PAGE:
Extreme opinions about Tesla are completely wrong — here's why (TSLA)


Tesla is about to enter yet another critical moment. The carmaker will report first-quarter earnings next week, and after two consecutive quarters of profits, analysts expect a loss — and they’ve been guided toward that prediction by CEO Elon Musk himself.

Tesla shares have slid 12% year-to-date, and at about $270, they’re far, far away from the now-notorious $420 price that Musk proposed to take the company private last year. Tesla also didn’t climb above $350 a share this year before it had to cover a convertible bond payout, so the carmaker took care of the bill with over $900 million in precious cash.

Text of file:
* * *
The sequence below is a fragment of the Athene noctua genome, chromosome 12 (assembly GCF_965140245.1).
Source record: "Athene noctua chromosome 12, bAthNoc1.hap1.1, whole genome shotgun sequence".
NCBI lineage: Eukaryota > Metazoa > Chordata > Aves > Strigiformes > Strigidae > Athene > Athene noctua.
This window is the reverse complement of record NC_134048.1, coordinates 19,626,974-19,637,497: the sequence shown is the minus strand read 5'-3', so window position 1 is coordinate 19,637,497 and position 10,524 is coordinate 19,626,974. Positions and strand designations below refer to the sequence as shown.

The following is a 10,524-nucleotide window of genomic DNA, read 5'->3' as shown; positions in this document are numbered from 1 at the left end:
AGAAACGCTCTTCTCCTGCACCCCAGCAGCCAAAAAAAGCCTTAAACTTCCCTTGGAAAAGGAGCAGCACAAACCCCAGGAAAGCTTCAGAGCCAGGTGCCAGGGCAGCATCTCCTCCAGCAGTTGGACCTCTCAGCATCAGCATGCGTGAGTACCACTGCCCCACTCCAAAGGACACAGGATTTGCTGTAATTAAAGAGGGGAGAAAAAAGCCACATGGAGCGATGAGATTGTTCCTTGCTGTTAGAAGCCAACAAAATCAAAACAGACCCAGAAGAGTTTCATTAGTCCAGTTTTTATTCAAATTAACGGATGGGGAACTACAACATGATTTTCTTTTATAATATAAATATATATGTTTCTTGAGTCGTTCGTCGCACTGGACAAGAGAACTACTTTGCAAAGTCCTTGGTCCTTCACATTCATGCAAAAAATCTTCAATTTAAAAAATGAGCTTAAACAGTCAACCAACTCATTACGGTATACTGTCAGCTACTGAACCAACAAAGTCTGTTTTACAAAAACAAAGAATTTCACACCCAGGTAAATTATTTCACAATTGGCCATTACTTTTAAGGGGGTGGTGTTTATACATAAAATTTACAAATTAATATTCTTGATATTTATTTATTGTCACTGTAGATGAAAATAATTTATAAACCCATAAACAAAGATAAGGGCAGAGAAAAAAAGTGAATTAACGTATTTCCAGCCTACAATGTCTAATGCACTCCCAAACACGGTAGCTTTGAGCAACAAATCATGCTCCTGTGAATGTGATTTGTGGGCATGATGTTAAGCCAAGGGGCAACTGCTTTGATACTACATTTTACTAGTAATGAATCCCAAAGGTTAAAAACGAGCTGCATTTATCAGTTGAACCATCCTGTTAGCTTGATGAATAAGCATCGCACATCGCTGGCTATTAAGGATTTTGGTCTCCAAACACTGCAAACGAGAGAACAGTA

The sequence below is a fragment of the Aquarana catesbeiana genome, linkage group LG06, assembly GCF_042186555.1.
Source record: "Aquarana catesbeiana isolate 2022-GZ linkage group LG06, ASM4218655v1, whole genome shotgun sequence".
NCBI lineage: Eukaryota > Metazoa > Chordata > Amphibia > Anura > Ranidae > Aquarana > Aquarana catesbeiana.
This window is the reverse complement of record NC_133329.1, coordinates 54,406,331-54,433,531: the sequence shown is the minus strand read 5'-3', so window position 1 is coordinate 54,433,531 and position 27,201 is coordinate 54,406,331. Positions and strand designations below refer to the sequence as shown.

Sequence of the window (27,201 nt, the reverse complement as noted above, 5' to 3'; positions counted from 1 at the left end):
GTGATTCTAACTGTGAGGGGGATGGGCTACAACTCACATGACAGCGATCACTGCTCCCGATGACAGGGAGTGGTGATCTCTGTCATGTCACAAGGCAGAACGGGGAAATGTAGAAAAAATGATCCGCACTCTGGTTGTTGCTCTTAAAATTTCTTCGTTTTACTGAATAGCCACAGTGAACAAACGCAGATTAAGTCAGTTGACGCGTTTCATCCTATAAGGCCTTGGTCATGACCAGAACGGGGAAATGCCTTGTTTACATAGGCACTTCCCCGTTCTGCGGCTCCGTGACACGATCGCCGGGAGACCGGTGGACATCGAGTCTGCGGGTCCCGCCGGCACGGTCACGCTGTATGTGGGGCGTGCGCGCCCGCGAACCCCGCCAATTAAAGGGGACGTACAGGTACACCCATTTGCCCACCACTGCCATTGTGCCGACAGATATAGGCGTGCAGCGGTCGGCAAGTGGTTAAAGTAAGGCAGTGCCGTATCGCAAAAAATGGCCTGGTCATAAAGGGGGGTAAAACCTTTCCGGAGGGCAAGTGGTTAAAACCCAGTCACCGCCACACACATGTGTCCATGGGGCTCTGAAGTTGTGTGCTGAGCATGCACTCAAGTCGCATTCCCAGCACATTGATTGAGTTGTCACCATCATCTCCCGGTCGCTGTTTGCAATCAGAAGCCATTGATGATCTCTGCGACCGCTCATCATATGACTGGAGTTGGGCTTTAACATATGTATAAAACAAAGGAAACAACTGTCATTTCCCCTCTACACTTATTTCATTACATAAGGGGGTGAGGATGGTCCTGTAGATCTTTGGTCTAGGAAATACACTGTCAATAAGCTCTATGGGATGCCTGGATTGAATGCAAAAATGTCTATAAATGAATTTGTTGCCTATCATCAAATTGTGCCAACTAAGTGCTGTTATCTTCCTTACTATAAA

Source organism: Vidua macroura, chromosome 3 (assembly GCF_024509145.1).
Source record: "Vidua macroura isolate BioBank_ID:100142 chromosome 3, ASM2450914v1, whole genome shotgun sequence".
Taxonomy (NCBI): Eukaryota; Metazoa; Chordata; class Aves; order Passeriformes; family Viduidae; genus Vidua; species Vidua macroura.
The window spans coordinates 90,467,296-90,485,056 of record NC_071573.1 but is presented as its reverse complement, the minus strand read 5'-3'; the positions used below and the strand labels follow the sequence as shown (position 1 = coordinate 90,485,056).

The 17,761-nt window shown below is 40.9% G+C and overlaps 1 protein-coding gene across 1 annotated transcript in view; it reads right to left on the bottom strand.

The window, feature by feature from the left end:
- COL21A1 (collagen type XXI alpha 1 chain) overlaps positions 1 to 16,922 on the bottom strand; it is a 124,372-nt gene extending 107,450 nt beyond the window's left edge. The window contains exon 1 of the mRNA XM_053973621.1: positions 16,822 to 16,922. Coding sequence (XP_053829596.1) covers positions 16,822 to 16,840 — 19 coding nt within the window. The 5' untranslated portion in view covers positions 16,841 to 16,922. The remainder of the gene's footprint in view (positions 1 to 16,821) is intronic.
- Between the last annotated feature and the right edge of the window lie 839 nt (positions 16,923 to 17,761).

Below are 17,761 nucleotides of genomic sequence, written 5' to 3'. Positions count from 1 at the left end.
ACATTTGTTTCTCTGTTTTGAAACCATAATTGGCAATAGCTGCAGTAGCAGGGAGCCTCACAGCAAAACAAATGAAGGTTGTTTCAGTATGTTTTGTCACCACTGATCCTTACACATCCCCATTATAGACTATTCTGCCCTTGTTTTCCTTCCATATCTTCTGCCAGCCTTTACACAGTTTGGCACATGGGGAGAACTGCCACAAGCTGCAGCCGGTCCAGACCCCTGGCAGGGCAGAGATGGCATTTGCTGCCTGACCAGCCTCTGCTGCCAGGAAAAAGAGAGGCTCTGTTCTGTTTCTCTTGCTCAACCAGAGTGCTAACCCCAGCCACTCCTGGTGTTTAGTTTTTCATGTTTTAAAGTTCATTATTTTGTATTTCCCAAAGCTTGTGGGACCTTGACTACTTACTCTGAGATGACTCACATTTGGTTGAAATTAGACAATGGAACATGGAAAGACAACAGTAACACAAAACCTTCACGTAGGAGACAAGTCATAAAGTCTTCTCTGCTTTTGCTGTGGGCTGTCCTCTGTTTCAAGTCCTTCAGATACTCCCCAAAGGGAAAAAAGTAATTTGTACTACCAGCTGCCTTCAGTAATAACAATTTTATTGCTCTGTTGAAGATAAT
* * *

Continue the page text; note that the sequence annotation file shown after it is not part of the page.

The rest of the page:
That just the tip of the troubling iceberg, too. Tesla reported lower-than-expected vehicle sales for Q1 (although 10,000 cars were in transit to owners and weren’t counted in the total), disappointing investors who had seen almost 250,000 vehicles delivered in 2018.

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I won’t go on, but the bad news has invigorated Tesla bears — both professional investors such as hedge-fund manager David Einhorn, who has been short Tesla for years, and the ad-hoc “#TSLAQ” community that congregates on Twitter, widely discussing Tesla’s impending